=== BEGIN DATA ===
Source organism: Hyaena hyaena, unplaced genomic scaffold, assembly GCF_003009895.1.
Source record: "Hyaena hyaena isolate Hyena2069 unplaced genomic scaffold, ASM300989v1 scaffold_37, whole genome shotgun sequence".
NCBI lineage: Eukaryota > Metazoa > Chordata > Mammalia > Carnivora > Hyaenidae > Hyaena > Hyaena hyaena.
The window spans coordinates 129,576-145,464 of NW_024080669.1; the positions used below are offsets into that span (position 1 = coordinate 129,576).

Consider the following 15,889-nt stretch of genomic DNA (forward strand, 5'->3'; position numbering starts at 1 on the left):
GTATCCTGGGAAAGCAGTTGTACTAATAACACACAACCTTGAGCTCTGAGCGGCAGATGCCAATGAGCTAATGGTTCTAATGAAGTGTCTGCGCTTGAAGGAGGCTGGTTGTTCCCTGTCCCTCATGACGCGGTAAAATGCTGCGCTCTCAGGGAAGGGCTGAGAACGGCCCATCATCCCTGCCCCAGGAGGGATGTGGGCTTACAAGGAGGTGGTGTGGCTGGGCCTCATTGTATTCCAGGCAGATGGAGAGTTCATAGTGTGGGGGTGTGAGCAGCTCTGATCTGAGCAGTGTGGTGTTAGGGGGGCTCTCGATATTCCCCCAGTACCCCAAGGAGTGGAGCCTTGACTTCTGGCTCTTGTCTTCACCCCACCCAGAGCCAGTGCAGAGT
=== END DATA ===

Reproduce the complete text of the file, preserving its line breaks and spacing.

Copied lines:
Source organism: Hyaena hyaena, unplaced genomic scaffold, assembly GCF_003009895.1.
Source record: "Hyaena hyaena isolate Hyena2069 unplaced genomic scaffold, ASM300989v1 scaffold_37, whole genome shotgun sequence".
NCBI lineage: Eukaryota > Metazoa > Chordata > Mammalia > Carnivora > Hyaenidae > Hyaena > Hyaena hyaena.
The window spans coordinates 129,576-145,464 of NW_024080669.1; the positions used below are offsets into that span (position 1 = coordinate 129,576).

Consider the following 15,889-nt stretch of genomic DNA (forward strand, 5'->3'; position numbering starts at 1 on the left):
GTATCCTGGGAAAGCAGTTGTACTAATAACACACAACCTTGAGCTCTGAGCGGCAGATGCCAATGAGCTAATGGTTCTAATGAAGTGTCTGCGCTTGAAGGAGGCTGGTTGTTCCCTGTCCCTCATGACGCGGTAAAATGCTGCGCTCTCAGGGAAGGGCTGAGAACGGCCCATCATCCCTGCCCCAGGAGGGATGTGGGCTTACAAGGAGGTGGTGTGGCTGGGCCTCATTGTATTCCAGGCAGATGGAGAGTTCATAGTGTGGGGGTGTGAGCAGCTCTGATCTGAGCAGTGTGGTGTTAGGGGGGCTCTCGATATTCCCCCAGTACCCCAAGGAGTGGAGCCTTGACTTCTGGCTCTTGTCTTCACCCCACCCAGAGCCAGTGCAGAGT